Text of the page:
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7 hacks to get your email newsletter converting more customers

We'll be frank with you: for the last three years, we've been allowing an automated process in HubSpot to send out our email newsletter. The magic of RSS would ensure that our latest blog posts magically whipped up a newsletter for our subscribers and we had to do nothing manually. Being honest, newsletters weren't really our priority.

But engagement was slipping and traffic to our website was declining accordingly – we knew something had to change.

So, now we're manually creating a weekly newsletter that shares the best of our content in a more personalised format. And engagement is creeping back up.

Email newsletter convert more customers

I've been writing this newsletter each week so, in an effort to continue improving, I've been researching some fabulous examples of the best newsletters out there. Here's what I've found.

Hack 1: Frame your newsletter and play with the layout

One of the easiest things to add to your newsletter is frames or boxes. Our eye is naturally drawn to order; if you try to cram too much into your newsletter in a disorganised fashion, the human brain just says ‘I can’t cope with this’ and swiftly rejects what is in front of it. In this case, that means a quick deletion of your email.

As Ryan McCready from Venngage explains:

‘If you are featuring a selection of different products in your newsletter, I would recommend adding a background shape or frame to each. Borders or frames can help unrelated parts of your newsletter look uniformed.’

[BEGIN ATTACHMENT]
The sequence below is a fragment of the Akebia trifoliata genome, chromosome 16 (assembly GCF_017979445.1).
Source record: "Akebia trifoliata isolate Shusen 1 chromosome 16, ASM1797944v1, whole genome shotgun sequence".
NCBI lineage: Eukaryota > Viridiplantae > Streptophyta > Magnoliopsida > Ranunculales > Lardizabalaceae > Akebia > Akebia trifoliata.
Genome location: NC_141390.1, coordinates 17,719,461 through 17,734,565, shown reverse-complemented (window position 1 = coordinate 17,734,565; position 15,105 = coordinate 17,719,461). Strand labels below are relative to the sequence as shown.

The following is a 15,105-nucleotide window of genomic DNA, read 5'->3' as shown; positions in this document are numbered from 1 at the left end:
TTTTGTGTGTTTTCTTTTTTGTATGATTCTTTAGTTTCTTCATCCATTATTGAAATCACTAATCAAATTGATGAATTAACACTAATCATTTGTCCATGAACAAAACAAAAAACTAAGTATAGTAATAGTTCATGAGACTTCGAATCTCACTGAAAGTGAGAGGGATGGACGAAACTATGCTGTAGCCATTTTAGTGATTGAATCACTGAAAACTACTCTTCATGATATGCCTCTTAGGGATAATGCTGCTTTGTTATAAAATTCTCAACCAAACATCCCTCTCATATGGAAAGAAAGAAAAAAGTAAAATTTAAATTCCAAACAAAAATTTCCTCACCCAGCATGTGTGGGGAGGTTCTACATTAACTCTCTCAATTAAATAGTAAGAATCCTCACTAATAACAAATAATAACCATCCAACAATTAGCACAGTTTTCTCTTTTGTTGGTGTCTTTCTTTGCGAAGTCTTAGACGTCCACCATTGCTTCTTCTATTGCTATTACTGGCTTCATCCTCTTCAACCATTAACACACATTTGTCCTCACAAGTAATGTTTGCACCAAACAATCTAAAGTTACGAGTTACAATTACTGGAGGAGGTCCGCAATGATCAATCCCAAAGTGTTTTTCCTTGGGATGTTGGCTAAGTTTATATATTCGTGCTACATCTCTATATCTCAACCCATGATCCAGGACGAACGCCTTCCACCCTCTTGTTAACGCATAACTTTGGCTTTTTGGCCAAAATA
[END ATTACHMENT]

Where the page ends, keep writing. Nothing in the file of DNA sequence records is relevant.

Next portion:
Blocks create an obvious pathway for the eyes to follow – but if you’ve been using the same format for a while, maybe it’s time to move those frames around a bit. You could try alternating stories and products from left to right as you move down the page. Or try some small and large blocks mixed up, like a comic-book layout. You can also use differently coloured blocks to signal to the reader where one story begins and another ends.

Frames and boxes for order in an email

Top tip: Don’t try to cram too much into each box: boxes provide organisation and a manageable, bitesize amount of information. Don’t spoil this by overcrowding frames.

Hack 2: Maintain unmistakable branding and a splash of colour

It’s been said that it only takes a person 0.05 seconds to decide if a product is for them or not – so as email marketers, we really need to make use of this tiny timeframe! We tend to experiment with the subject line (see Hack 7) to boost open rates, but it’s the design which really decides what the reader does next.

The colours your reader sees are vital to making sense of who you are and what you’re promoting. Kevin George from Email Monks explains:

‘Every brand has its fixed set of branding guidelines, in which colors are also specified. There are 2 reasons behind brands using signature colors: to create a consistent brand guideline; and to evoke different moods, hot/cold response, and ‘visual stimulation’. Our brain is hard-coded to respond in certain ways to viewing certain colors.’

You’ll have thought long and hard about your brand colours when you chose them and what emotions you wanted them to convey, but you may want to consider which of these is appropriate to use in each email newsletter. For example, ESM Inbound has four core colours, but we only use two of them in our email template so as not to overload.

Use of brand colours in an email

Top tip: Having said the above, don’t forget the importance of whitespace. Usual good-practice rules apply to emails and if you throw too much colour and pattern at a newsletter, your audience might find it overwhelming.

Hack 3: Use clear CTAs and icons for each section

Each frame of your email needs a different CTA, and these CTAs really need to ‘pop’. Use a different colour for the CTA button (still in your brand colours) so it contrasts with other parts of the story. Use imperative language – such as ‘download’, ‘read’ and ‘learn’ so the subscriber knows exactly what they’re getting. Econsultancy’s David Moth recommends that: